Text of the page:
Vengeance as a core theme is no stranger to Asian cinema, and it’s been employed by directors working in genre cinema (Shunya Ito’s FEMALE PRISONER #701: SCORPION) as well as those catering to the arthouse crowd (Akira Kurosawa’s THE BAD SLEEP WELL). Quentin Tarantino’s KILL BILL films were an amalgam of Asian revenge films; everything from Hong Kong Kung-Fu flicks of the 70s to Toshiya Fujita’s LADY SNOWBLOOD series.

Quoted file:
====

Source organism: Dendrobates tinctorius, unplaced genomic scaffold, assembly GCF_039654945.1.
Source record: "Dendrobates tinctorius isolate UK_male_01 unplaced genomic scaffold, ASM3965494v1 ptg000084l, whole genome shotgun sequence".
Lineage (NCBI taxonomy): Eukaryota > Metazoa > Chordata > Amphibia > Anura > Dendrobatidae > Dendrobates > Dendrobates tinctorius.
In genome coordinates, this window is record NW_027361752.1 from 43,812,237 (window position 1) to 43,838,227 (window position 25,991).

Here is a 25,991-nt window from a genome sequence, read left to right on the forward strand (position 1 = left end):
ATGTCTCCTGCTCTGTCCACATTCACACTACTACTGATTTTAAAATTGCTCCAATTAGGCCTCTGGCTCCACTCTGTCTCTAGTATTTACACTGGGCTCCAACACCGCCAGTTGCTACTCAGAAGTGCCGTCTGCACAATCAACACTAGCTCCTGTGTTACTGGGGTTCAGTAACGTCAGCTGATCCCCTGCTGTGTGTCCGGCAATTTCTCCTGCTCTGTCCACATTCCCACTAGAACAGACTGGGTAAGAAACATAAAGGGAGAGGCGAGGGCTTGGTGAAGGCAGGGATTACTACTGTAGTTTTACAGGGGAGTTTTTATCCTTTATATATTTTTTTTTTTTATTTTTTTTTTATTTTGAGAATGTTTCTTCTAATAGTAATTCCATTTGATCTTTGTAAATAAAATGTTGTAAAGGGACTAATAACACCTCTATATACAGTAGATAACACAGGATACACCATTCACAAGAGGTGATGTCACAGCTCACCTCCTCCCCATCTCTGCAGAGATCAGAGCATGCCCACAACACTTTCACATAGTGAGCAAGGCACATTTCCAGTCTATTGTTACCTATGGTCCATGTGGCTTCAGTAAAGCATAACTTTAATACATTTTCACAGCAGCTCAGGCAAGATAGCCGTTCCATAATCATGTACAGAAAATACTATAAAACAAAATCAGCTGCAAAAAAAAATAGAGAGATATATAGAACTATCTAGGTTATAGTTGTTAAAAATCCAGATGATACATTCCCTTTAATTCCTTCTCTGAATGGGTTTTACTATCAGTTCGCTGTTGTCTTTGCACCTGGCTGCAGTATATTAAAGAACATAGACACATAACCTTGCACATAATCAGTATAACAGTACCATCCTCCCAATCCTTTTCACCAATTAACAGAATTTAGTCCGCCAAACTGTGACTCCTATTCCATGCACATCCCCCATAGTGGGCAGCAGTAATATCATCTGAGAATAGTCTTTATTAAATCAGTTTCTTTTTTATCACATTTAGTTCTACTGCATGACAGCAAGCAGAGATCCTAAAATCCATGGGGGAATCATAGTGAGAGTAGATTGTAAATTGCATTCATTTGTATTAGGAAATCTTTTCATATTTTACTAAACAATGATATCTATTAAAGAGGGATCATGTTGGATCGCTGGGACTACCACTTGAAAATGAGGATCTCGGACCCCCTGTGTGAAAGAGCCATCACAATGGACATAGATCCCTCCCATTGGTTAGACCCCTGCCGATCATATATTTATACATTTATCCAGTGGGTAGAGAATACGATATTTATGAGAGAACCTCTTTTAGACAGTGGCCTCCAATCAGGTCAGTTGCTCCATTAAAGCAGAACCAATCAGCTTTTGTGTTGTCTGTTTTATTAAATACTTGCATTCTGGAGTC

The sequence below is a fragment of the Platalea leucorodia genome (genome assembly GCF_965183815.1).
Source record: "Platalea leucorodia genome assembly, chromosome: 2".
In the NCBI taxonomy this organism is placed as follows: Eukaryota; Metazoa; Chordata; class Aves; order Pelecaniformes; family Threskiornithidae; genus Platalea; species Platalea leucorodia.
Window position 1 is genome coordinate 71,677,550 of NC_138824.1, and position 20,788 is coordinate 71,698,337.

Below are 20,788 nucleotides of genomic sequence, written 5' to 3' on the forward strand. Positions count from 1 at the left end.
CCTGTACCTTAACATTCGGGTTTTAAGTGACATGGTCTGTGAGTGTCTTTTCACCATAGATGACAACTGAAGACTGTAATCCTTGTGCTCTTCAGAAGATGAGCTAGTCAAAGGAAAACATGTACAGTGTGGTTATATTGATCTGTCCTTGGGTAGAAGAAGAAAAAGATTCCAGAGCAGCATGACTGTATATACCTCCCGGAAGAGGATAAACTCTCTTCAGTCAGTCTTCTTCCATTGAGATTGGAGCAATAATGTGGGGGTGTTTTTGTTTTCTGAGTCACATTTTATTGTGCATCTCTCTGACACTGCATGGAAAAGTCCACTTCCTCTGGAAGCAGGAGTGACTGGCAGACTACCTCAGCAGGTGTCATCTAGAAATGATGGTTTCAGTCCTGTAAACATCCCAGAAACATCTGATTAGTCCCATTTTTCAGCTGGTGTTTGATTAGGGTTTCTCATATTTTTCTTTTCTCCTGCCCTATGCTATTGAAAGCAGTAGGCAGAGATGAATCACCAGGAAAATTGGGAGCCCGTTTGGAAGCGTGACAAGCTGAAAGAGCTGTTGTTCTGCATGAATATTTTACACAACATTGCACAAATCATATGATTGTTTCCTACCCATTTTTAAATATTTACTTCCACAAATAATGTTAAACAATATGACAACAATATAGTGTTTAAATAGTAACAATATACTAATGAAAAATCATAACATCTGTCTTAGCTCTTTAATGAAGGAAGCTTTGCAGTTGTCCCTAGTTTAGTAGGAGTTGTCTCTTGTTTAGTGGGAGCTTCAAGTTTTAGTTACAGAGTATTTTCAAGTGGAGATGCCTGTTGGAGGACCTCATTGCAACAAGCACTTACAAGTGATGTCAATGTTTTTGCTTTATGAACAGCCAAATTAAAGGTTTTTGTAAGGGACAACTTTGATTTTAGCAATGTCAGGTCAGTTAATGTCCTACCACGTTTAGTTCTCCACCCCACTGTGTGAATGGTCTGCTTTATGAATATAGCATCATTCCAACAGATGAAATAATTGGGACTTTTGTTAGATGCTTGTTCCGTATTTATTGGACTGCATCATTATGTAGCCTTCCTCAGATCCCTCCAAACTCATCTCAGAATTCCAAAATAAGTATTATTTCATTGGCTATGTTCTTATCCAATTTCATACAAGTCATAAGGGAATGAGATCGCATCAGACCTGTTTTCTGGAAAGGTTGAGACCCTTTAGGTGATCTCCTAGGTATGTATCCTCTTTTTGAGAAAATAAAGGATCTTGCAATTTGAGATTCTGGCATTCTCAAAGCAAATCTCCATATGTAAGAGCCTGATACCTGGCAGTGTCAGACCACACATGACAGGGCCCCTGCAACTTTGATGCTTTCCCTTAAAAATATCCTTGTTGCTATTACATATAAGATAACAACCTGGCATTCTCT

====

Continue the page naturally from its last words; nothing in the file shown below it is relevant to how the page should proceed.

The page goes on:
It doesn’t take much more than a precursory glance at Hollywood’s output in recent years to conclude that there’s without question a shortage of original ideas. Reboots of old franchises (STAR TREK), endless, pointless sequels (THE SISTERHOOD OF THE TRAVELING PANTS 2), and even toy and board game-based movies (GI-JOE, MONOPOLY) are being green-lit by studios more than willing to dump millions into their productions. But by far the most egregious offense is the ever-increasing trend of remakes, particularly of films from Asia. To look at the situation, you’d think there wasn’t a single original screenplay to be found in all of the US.